For those who have been following all the failed federal cybersecurity legislation during the last year, it should come as no surprise that President Obama’s Summit on Cybersecurity and Consumer Protection was a call to Congress to act. Not coincidentally, the Summit was held at Stanford University on Friday, February 13, 2015, exactly one year since the National Institute of Standards and Technologies published the first version of its Framework for Improving Critical Infrastructure Cybersecurity, and two years since President Obama Executive Order 13636, Improving Critical Infrastructure Cybersecurity, directing NIST to establish the Framework.
The Framework consists of scalable standards, guidelines, and practices to help owners and operators of critical infrastructure to manage cybersecurity-related risk.
The Summit received a lot of media attention and was attended by many top executives, such as CEOs from PG&E, MasterCard, Apple, Bank of America, American Express and Kaiser, as well as cabinet members from the Departments of Energy, Commerce and Homeland Security.
Every talk began with a warning about the magnitude and rapid evolution of cybersecurity threats against all targets and the vulnerability of systems and individuals due to our growing interconnectedness. The government speakers consistently advocated for more information-sharing with federal law enforcement and collaboration between private and public sectors to prevent cyber-attacks. The private sector focused more on advances in available secure technologies and Congress’s failure to pass federal legislation providing for consistent data breach procedures and liability protections for information-sharing.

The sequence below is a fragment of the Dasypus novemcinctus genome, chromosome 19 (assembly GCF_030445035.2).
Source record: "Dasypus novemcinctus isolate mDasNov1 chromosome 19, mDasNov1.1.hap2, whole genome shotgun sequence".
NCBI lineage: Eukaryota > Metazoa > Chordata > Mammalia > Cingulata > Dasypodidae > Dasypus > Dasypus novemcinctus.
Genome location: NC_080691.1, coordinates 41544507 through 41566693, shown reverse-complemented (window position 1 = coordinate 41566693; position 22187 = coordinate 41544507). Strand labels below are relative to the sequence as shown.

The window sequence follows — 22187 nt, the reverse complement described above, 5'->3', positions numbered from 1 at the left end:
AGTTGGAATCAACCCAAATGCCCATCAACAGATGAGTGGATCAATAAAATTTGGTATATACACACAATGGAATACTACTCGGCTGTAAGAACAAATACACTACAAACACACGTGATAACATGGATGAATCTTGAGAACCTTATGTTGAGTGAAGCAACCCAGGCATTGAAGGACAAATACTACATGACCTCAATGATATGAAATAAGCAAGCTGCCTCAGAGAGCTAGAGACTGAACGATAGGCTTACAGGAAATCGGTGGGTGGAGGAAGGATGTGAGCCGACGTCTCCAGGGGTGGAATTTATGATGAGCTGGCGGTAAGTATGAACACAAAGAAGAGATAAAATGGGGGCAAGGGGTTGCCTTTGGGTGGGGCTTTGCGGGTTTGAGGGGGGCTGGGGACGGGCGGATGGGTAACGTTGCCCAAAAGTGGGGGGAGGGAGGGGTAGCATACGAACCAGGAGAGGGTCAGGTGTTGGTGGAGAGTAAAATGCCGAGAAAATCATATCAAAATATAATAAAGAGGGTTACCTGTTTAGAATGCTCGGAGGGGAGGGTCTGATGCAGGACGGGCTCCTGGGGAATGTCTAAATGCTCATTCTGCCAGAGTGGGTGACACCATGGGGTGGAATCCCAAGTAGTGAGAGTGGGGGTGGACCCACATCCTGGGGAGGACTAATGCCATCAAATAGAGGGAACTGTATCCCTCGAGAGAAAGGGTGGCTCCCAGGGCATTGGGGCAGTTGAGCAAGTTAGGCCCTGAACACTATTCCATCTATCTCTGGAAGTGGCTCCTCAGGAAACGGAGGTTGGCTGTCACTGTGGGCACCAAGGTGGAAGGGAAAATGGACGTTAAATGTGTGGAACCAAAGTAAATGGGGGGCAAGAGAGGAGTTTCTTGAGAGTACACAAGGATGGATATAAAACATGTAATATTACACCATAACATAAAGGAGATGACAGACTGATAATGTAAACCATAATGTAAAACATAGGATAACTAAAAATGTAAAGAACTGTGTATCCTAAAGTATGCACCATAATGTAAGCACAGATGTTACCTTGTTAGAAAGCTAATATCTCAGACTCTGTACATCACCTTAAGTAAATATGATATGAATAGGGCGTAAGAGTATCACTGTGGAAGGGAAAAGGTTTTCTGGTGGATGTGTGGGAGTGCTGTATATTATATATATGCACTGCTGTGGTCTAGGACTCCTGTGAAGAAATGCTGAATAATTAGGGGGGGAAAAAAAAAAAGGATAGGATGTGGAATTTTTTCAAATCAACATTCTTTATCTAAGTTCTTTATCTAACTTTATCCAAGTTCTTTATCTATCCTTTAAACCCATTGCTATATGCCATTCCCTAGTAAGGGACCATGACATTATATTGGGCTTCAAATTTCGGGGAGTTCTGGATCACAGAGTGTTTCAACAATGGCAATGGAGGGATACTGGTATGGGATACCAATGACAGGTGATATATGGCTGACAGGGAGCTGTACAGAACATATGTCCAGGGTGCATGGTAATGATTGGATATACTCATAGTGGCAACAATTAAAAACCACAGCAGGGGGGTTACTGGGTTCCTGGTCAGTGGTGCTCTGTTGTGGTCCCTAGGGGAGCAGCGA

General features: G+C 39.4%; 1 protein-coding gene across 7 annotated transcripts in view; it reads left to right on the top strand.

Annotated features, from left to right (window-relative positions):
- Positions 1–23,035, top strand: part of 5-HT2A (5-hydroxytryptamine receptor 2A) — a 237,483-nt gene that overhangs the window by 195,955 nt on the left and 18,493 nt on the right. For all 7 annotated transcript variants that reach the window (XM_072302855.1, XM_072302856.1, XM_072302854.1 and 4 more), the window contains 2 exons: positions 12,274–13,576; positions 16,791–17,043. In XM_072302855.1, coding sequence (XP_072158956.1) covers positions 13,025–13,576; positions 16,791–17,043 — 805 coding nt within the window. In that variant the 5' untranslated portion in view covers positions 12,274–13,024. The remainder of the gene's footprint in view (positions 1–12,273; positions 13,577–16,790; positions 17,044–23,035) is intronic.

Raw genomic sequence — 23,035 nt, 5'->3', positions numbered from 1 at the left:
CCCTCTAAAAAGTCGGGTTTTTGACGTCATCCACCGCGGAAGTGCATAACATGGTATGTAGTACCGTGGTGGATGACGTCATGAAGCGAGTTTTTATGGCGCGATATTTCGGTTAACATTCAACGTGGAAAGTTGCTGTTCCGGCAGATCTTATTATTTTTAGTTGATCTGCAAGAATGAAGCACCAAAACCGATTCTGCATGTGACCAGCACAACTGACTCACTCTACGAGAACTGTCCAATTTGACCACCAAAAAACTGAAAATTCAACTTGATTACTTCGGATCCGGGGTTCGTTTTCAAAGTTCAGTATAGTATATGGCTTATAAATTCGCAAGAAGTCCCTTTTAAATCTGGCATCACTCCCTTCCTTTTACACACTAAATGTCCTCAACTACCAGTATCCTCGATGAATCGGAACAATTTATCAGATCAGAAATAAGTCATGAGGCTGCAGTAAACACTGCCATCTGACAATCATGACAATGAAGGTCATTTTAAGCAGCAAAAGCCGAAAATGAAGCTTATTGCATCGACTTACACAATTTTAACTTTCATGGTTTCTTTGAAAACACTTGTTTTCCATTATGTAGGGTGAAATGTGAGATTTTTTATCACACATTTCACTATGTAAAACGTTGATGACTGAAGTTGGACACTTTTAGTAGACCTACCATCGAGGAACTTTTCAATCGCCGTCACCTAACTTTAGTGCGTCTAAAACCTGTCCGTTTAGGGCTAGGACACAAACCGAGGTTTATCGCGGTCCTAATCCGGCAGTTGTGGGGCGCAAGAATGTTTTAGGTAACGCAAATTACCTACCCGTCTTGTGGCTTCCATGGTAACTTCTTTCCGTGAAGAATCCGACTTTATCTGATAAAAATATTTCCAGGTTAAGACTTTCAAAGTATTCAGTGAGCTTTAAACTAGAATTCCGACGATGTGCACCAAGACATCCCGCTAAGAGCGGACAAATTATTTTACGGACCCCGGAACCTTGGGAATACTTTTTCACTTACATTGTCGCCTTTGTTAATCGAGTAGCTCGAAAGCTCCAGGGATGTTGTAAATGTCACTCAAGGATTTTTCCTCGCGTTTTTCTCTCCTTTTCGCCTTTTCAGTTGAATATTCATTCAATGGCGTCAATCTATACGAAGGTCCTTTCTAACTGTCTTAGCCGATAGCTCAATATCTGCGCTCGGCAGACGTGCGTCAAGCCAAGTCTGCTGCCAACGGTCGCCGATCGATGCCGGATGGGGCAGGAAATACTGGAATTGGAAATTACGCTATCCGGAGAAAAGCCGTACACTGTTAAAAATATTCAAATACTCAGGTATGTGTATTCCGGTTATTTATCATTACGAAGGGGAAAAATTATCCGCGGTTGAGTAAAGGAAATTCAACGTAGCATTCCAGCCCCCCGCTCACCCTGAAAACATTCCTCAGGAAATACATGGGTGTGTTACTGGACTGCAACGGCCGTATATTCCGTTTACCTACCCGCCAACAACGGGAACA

At the end of the morning, President Obama signed the “Executive Order – Promoting Private Sector Cybersecurity Information Sharing.”
The Executive Order seeks to address cyber threats by establishing a framework under DHS for the establishment of broad-based Information Sharing and Analysis Organizations (as compared to existing industry-based Information Sharing and Analysis Centers or ISACs) to be facilitated by the so-called National Cybersecurity and Communications Integration Center.
The Executive Order does not address either federal standards for data breach notifications or liability protections for companies that engage in information sharing—two issues the private sector continues to wait for Congress to resolve. In his remarks, however, President Obama urged companies to implement the NIST Framework, articulated a 30-day notification period, promoted a consumer’s bill of rights, and advocated for liability protections for information sharing, although all of these subjects were touched only very briefly and are now back in the hands of Congress.